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Negative income shocks and the support of environmental policies - Insights from the COVID-19 pandemic

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  • Andreas Loschel
  • Michael Price
  • Laura Razzolini
  • Madeline Werthschulte

Abstract

This study explores whether negative income shocks from the COVID-19 pandemic affect the demand for environmental policy. By running a survey in Germany in May 2020, we show that there is a large and negative correlation between the COVID-19 income shocks and the willingness to support green policies. Importantly, this relation is separate from the effect of long-run income. Building on the first evidence, our study provides directions for future valuation studies. Specifically, our results provide a proof of concept that welfare analyses based on willingness-to-pay estimates to assess the benefits of an environmental good or the cost of an environmental damage may be downward biased if temporary changes in income are not considered.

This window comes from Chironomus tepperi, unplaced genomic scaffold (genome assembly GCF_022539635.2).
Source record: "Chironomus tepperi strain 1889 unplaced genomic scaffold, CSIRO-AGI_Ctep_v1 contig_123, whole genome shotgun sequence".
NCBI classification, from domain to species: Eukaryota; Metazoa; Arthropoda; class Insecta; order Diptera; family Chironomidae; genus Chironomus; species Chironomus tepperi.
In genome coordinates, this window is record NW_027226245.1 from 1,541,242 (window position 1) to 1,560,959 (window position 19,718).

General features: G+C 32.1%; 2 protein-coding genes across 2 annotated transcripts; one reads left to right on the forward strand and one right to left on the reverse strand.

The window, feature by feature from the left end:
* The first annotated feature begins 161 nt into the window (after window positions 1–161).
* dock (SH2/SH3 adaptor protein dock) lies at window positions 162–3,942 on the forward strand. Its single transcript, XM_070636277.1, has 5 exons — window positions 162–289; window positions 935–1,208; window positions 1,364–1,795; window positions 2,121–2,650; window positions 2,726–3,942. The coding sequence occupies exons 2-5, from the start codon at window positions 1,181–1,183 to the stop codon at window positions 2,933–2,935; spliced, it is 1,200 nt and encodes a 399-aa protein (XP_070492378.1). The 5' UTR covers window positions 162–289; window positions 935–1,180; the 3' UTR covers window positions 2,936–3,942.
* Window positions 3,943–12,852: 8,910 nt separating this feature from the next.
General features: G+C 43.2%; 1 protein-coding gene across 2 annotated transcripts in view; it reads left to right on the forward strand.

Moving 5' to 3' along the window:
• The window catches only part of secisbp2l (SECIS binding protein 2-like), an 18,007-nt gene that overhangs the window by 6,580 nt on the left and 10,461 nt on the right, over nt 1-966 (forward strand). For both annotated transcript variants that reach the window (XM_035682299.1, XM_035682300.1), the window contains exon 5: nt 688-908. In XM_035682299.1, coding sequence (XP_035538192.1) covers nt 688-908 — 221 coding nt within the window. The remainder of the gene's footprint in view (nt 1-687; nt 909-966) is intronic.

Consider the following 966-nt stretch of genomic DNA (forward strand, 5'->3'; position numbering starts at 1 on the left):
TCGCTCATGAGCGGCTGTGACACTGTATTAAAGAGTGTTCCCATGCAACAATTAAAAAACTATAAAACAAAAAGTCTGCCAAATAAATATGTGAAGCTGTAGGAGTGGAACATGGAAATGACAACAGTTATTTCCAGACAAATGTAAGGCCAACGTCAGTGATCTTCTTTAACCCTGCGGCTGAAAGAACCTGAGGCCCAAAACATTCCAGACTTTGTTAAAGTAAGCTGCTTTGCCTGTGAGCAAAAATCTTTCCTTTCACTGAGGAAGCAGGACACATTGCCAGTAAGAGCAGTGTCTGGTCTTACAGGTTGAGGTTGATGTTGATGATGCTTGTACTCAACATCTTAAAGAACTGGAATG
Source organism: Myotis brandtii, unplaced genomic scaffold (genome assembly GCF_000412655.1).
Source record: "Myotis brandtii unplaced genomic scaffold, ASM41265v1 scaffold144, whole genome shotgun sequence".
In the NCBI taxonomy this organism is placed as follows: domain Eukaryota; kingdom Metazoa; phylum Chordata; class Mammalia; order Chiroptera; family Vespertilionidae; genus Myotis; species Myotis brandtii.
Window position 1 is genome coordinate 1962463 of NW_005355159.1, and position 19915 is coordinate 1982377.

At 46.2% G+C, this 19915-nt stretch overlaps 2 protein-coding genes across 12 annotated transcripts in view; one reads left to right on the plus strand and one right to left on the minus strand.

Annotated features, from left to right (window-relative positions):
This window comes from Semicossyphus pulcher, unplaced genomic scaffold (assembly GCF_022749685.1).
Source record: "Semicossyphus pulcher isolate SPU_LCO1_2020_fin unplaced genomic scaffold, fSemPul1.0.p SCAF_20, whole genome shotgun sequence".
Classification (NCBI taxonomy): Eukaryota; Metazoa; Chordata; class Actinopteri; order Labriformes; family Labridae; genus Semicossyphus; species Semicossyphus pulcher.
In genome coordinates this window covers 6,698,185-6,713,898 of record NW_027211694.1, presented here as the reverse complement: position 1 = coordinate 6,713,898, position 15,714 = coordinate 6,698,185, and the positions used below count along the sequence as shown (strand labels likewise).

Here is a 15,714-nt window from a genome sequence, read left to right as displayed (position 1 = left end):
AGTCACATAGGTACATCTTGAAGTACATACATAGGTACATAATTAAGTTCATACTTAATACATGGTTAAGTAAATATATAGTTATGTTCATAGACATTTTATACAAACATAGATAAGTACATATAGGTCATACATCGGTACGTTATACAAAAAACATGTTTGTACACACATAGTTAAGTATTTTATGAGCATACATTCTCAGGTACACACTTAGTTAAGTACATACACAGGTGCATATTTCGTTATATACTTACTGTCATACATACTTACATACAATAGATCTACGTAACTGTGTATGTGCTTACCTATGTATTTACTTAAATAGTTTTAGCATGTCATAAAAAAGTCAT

Suggested Citation

  • Andreas Loschel & Michael Price & Laura Razzolini & Madeline Werthschulte, 2020. "Negative income shocks and the support of environmental policies - Insights from the COVID-19 pandemic," Framed Field Experiments 00710, The Field Experiments Website.
  • Handle: RePEc:feb:framed:00710
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    References listed on IDEAS

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    More about this item

    JEL classification:

    • Q51 - Agricultural and Natural Resource Economics; Environmental and Ecological Economics - - Environmental Economics - - - Valuation of Environmental Effects
    • Q58 - Agricultural and Natural Resource Economics; Environmental and Ecological Economics - - Environmental Economics - - - Environmental Economics: Government Policy
    • D61 - Microeconomics - - Welfare Economics - - - Allocative Efficiency; Cost-Benefit Analysis

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